4. Wait for Everything to Cure

Follow the manufacturer’s recommendation given with the sealant you purchased and wait for the sealant to cure.

You should not expose the baseboard to any water until both the caulking and sealant are fully cured.

How to Clean Bathroom Baseboards

Cleaning baseboards is easy.

The issue is they are so low they often require you to get down on your hands and knees. However, you can use a baseboard mop or other similar product to save you from having to bend over.

Baseboards require no special cleaning supplies, and the job can be done using soap and water.

You may need to do some scrubbing to remove any set on stains. Then use a dry cloth or towel to remove the water and any leftover soap residue.

Bathroom Baseboard Design Ideas

Rustic or Reclaimed Wood

You can use reclaimed wood as a bathroom baseboard giving your space a natural cabin in the woods type aesthetic.

You will likely not want to stain the wood as it will lose its rustic appeal. But you will have to seal the wood so that it can be used in your bathroom.

These baseboards look best with wood or imitation wood flooring.

Exact Match Tile Baseboard

You can precisely match a tile baseboard to the tile on your floor for an amazing seamless look.

The installation process to pull off this design idea can be difficult but well worth it. You can even take things further if you have matching tiled walls.

Baseboard Matching Shower Divider or Enclosure

Matching your baseboard to your shower divider can make it seem like your baseboard flows right into your shower divider and out the other side.

This is a great look that gives the appearance that your shower naturally connects to your walls.

Stone Baseboard With Stone Walls

If you have stone walls or flooring in your bathroom, materials like PVC, wood, and vinyl won’t cut it.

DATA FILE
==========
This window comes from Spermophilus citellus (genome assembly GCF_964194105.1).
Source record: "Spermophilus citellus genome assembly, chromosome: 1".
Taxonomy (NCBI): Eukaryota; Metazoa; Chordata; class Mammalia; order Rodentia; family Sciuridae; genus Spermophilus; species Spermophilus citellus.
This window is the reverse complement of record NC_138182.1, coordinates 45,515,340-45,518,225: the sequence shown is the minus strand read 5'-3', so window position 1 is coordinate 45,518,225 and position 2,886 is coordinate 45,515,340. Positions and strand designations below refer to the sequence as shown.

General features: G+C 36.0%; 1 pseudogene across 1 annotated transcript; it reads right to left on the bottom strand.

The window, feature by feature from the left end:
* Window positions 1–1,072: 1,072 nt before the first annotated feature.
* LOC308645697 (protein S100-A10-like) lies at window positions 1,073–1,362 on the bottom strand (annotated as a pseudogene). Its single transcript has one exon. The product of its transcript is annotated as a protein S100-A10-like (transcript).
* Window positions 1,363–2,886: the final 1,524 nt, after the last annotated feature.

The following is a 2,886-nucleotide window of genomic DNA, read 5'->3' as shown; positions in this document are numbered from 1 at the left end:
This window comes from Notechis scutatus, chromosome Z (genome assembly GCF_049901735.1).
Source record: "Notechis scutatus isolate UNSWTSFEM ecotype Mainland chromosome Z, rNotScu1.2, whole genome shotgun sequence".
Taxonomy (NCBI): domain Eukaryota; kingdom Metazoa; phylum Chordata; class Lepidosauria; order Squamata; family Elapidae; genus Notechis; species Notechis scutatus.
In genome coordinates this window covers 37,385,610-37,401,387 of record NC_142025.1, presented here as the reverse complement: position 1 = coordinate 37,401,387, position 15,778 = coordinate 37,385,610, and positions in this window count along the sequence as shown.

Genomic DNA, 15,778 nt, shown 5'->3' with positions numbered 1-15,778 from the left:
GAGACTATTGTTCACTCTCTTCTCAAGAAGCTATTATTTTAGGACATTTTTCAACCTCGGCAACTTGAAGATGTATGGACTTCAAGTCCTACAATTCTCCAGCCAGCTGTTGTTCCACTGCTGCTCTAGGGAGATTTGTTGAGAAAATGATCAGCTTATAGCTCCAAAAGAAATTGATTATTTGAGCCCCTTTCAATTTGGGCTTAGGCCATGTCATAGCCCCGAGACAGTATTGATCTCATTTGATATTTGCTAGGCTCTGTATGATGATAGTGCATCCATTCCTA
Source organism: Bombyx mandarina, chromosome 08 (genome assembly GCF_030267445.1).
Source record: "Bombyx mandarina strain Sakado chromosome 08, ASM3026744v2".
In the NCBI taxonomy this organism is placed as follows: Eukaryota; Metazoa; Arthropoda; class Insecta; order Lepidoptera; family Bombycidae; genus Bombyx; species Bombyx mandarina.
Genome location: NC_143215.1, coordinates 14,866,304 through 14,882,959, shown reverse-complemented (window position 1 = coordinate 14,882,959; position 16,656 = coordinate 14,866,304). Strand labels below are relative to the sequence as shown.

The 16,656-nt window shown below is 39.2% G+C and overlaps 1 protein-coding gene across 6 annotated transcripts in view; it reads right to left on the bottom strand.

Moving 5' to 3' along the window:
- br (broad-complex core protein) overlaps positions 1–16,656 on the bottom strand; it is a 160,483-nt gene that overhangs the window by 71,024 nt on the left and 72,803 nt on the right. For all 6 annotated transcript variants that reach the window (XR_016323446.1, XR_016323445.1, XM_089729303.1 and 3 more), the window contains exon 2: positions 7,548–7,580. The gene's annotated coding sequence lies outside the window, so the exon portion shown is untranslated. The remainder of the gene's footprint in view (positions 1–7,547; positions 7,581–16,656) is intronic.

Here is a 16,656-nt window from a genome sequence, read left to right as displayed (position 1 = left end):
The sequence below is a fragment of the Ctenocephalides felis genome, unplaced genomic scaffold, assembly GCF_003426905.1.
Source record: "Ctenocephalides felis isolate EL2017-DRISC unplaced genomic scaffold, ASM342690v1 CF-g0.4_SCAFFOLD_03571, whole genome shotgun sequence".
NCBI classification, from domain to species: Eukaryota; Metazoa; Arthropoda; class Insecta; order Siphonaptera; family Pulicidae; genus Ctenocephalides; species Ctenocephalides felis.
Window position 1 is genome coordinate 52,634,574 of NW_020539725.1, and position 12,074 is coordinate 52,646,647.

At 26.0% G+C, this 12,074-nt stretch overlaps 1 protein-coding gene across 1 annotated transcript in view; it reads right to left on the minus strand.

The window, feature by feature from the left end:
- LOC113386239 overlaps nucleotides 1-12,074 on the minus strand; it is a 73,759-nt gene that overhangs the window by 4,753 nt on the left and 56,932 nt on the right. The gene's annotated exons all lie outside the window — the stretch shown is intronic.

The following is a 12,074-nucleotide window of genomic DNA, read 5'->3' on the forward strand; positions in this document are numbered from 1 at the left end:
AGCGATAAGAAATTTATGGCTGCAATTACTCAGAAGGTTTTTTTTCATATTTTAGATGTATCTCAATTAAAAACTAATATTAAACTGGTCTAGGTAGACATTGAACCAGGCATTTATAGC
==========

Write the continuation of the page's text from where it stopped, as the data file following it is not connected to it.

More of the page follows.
Using stone baseboard with the other stone elements in your bathroom further accentuates the natural feel this material brings to your space.

Alternatives to Baseboard in the Bathroom


Reglet trim is a popular alternative for baseboards.

Reglet can only be installed during the construction or renovation process as it goes in before drywall and sits between the floor and wall.

Reglet, while looking amazing, is very expensive to install and requires waterproofing.

Vinyl Wall Base

Vinyl wall base is often found in office buildings and looks similar to rubber baseboard.

While it is lacking in the style department, vinyl wall base makes up for it by being inexpensive, waterproof, and very easy to clean and maintain.


A beadboard is like a giant baseboard that goes about halfway up your wall.

Beadboard is popular in bathrooms because it protects a much larger area of your wall than baseboard.

Beadboard is made of wood or a wood composite and should be sealed for longevity.


How much does it cost to install baseboards?

The cost of installing baseboards will depend on the material you choose. Low-cost materials like MDF will cost around $3 to $5 a linear foot, mid-grade materials like vinyl or PVC cost about $6 to $8 per linear foot, and high-grade materials like tile or stone cost $17 or more per linear foot.

Can you paint over bathroom baseboards?

You can easily paint most baseboard materials like wood, MDF, or PVC. But certain materials like rubber and stone should not be painted over.

James B. Parker

At a young age, James' father taught him carpentry, and he was pretty much destined for a career in the construction industry. He worked as a professional remodeling contractor for some of the most prominent construction companies for several years, before deciding to pursue his passion for writing.

A vast amount of construction experience allows James to provide practical advice for those considering a bathroom remodel.

Mandy Phillips

As a frequent contributor to top US magazines and publications in the home improvement niche, Mandy has been known for sharing her expertise on how to clean, organize, and decorate bathrooms.

Additionally, Mandy has immense experience offering lifestyle tips and tricks to her readers.